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Date with destiny

A-Day introduced the concept of pension input periods and it is vital that advisers are aware of the opportunities and pitfalls they present.

It is crucial to appreciate that pension input periods and the tax year do not necessarily match up and that a pension input period does not have to last a whole year. Chancellor Gordon Brown made no moves in the Budget to align these two periods, so it is up to advisers to decide on an individual basis whether it would be beneficial for their client to make such an alignment.

There are two rules, two scenarios and two outcomes for advisers to consider.

The first rule is that a pension input period is simply a recurring period starting from the date money is first paid into a pension after A-Day and can be reset to start from a different date. The second rule is that clients can receive tax relief on pension contributions not exceeding 100 per cent of their earnings and the annual allowance for that tax year, provided those contributions are made in the same tax year as the earnings arise.

These two rules and the overlap between pension input periods and the tax year create two potential scenarios that advisers need to consider. The first scenario is an opportunity for clients to effectively double their pension allowance. Pension input periods, if correctly used, can allow clients to contribute more than the £225,000 annual allowance into their pension in 2007/08 and receive full tax relief.

Consider someone expecting to earn £600,000 this tax year who has earned £225,000 by July and makes a pension contribution of that amount, which is the maximum annual allowance for 2007/08. Let us assume their pension input period ends on April 5, 2008 but they then request to reset it to run from August 1, 2007 to July 31, 2008. Their new pension input period ends in 2008/09 so, provided they do so before April 5, 2008, they can contribute a further £235,000 – the annual allowance for 2008/09. The contribution will have been made in 2007/08 so they will be eligible for tax relief in that year at the highest rate.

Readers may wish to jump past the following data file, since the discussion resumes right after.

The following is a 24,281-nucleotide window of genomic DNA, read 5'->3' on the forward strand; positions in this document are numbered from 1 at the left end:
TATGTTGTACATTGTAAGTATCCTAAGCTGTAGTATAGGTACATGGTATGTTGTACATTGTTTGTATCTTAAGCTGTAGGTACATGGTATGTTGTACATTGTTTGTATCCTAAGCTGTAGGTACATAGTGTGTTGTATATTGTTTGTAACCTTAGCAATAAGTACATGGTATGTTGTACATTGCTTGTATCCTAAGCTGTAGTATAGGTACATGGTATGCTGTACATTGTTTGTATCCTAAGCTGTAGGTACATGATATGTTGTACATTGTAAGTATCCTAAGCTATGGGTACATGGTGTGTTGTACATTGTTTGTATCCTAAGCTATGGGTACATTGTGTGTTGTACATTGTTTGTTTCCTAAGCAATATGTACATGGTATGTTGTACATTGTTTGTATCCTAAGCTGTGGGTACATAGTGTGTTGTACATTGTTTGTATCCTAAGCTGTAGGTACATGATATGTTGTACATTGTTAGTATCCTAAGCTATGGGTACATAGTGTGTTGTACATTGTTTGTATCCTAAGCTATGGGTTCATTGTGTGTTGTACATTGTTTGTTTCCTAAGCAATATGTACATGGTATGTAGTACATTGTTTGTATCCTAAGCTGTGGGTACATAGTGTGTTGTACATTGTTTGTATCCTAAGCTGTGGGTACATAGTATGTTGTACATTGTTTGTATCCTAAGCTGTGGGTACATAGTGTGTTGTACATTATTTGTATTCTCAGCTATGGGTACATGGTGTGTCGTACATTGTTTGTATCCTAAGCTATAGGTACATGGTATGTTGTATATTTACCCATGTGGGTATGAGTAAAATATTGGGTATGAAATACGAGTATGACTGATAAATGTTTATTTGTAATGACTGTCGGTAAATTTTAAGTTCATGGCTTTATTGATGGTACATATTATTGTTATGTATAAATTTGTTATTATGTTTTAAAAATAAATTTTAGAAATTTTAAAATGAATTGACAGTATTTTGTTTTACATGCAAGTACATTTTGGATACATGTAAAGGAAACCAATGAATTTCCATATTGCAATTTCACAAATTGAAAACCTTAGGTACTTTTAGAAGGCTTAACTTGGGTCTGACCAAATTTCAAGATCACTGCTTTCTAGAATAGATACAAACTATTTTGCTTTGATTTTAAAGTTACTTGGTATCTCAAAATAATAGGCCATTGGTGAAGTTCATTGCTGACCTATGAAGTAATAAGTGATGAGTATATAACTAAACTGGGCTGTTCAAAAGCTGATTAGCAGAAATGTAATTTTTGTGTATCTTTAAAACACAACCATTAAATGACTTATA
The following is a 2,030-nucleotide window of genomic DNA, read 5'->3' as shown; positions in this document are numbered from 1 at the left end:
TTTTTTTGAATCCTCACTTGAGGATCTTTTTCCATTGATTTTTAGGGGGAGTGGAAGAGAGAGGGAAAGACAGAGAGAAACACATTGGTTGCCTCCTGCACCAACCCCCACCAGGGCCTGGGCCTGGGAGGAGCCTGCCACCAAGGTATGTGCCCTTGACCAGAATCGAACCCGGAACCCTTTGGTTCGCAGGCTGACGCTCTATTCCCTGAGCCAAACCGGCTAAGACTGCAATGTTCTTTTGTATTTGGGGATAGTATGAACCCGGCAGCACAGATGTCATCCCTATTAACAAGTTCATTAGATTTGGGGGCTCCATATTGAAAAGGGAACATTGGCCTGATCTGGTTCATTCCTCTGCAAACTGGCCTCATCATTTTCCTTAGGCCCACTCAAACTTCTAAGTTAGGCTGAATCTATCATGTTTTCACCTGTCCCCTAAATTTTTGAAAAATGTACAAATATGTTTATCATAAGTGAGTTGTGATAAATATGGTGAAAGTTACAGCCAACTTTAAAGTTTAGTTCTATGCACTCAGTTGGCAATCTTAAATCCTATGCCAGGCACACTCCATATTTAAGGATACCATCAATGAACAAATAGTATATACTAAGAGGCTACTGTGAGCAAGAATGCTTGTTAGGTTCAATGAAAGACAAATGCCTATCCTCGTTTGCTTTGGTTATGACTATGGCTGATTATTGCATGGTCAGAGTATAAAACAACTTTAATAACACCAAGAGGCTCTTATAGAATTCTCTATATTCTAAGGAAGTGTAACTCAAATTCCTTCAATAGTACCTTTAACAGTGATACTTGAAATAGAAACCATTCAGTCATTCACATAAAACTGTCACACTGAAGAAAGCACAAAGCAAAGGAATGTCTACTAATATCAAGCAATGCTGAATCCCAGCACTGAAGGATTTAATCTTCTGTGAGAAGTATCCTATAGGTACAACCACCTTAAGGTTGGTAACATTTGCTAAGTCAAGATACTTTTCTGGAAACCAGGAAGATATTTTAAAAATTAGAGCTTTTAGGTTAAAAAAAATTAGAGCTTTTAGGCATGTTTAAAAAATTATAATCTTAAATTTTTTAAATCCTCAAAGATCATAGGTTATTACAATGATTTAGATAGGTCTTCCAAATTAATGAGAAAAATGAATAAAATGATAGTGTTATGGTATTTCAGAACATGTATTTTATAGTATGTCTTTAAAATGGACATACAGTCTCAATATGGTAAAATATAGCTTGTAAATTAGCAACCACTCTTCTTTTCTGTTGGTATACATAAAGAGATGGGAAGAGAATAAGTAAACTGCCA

The next year, should their earnings be sufficient, they can contribute £245,000 in the pension input period of August 1, 2009 to July 31, 2010.

The second scenario is a risk that making a pension contribution today blows next year’s allowance and wastes part or all of this year’s. Consider a client whose first post-A-Day contribution was made on April 6, 2006. Their first pension input period ended on April 6, 2007. This means the contribution paid in 2006/07, which received tax relief in that year, uses part of their 2007/08 annual allowance. Their later pension input periods will run from April 7 to April 6, which means the current period ends not in the current tax year but in 2008/9, so any contributions made today count against the 2008/09 annual allowance of £235,000.

Unless the input period is changed, the client could inadvertently use up next year’s allowance and lose the opportunity of maximising this year’s allowance.

If clients plan to make contributions significantly greater than £225,000 this year, they should request a change to the pension input period before the current tax year ends. If the pension input period is altered to end before April 6, 2008, contributions will be set against this year’s annual allowance and clients have a full funding opportunity of £235,000 for 2008/09.

For people who plan to make significant contributions, lack of action could limit the funding opportunity. Advisers with clients in this position should take action sooner rather than later. The key issue is understanding the overlap between pension input periods and tax years. Resetting the pension input period can have a substantial effect but the opportunity might not always be available.

The two scenarios create two potential outcomes. Getting this wrong means clients could miss a significant opportunity this year and potentially have to wait a year to get their pension savings back on track. But by careful evaluation, informed decisions and planned actions, clients will be very happy and the value of your advice will have been truly demonstrated.

Colin Jelley is head of tax and financial planning at Skandia.


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